As the parent of a pre-teen or teenager, you might notice that your child’s weight fluctuates frequently. You might wonder if this is normal or worry that something is wrong. In most cases, weight fluctuation is completely normal during childhood and can be attributed to growth spurts or puberty during the adolescent years.
Many parents say they can tell their child is about to go through a growth spurt when he or she becomes a little “pudgy.” While no scientific evidence shows that this is true, increases in weight and height do tend to parallel each other. A larger growth spurt is associated with a larger increase in body weight. Additionally, excess fat helps promote growth. This is why children who are overweight or obese also tend to be tall.
Another thing to consider when your adolescent child’s weight is fluctuating is puberty. As a child experiences puberty, his or her body fat distribution changes. Girls develop more fatty tissue in the hips, thighs and buttocks. Because this can happen quickly, it can cause stretch marks in these areas, even in normal-weight kids. One study suggests that stretch marks can occur in as much as 70 percent of girls and 40 percent of boys.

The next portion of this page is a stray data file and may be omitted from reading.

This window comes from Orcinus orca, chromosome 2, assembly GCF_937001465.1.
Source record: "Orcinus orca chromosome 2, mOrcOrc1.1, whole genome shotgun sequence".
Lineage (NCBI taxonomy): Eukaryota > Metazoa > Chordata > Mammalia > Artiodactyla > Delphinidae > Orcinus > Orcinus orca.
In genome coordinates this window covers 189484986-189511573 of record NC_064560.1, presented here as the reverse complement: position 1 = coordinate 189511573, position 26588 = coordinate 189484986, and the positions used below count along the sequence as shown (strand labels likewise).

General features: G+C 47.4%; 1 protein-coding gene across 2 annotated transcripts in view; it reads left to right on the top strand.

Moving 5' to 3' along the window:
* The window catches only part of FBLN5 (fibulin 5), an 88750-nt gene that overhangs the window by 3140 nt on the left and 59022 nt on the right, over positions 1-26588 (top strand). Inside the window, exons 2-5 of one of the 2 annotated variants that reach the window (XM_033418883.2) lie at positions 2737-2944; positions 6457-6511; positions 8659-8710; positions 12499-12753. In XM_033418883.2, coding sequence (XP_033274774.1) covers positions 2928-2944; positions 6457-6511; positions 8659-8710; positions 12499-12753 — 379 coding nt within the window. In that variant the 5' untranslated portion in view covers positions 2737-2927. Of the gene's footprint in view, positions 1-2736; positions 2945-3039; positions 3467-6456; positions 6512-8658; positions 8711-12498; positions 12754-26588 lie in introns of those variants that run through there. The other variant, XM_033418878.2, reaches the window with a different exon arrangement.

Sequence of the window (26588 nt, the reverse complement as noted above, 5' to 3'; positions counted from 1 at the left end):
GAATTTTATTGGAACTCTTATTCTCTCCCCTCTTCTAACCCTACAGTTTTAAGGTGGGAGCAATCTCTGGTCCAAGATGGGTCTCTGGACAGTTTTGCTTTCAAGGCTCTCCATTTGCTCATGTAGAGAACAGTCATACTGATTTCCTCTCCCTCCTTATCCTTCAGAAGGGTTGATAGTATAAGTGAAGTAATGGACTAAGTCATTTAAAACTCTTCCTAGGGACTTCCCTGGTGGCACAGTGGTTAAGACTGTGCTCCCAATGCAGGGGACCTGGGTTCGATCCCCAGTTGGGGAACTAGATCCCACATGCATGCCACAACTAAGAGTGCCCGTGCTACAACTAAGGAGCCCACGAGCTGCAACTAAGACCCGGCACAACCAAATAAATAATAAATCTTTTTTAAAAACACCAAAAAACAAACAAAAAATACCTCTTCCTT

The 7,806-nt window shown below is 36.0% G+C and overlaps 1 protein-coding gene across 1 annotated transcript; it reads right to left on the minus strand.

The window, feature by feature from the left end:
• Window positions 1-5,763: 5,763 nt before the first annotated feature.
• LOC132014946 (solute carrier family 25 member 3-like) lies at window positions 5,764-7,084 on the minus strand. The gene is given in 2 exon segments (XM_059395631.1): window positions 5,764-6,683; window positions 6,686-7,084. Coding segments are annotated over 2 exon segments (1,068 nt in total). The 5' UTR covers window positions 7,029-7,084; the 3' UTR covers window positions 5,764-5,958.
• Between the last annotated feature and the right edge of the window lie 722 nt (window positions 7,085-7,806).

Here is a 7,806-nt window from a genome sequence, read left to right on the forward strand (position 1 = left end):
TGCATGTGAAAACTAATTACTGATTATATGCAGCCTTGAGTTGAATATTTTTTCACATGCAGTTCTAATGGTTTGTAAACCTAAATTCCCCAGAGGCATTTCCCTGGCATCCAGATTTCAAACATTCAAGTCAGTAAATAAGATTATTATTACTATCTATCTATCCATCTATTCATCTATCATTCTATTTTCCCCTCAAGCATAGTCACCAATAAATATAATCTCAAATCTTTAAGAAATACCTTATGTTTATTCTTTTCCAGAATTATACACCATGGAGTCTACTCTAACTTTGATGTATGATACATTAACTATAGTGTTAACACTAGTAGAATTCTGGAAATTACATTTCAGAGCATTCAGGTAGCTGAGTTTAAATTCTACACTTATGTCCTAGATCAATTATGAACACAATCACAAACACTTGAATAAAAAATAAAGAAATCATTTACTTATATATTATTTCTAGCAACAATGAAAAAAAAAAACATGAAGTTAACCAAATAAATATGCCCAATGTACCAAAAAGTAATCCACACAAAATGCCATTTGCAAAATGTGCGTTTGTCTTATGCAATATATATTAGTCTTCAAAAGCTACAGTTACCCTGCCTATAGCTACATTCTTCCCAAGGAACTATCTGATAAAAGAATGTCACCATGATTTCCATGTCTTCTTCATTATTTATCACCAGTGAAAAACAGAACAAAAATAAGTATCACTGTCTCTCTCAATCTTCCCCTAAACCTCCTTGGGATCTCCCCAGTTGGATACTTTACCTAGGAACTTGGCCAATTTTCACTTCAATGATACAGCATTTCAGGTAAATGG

During puberty, boys commonly experience gynecomastia, or the development of fatty breast tissue. This happens in up to 70 percent of boys and usually occurs during mid-puberty. The predominance of estrogen during puberty as compared to testosterone is said to be the cause. However, gynecomastia does tend to disappear within two years and typically does not require treatment.
While frequent changes in height and weight can make dressing your child challenging, rest assured that this is a normal part of life. As a parent, your role is to help make your child feel as comfortable as possible, even though they may feel frustrated or self-conscious. Help your child understand these physical changes and continue to encourage a healthy diet, plenty of sleep, and lots of exercise and activity. However, when weight loss or gain is extreme and sudden, talk with your child’s doctor to ensure there is no underlying condition to consider.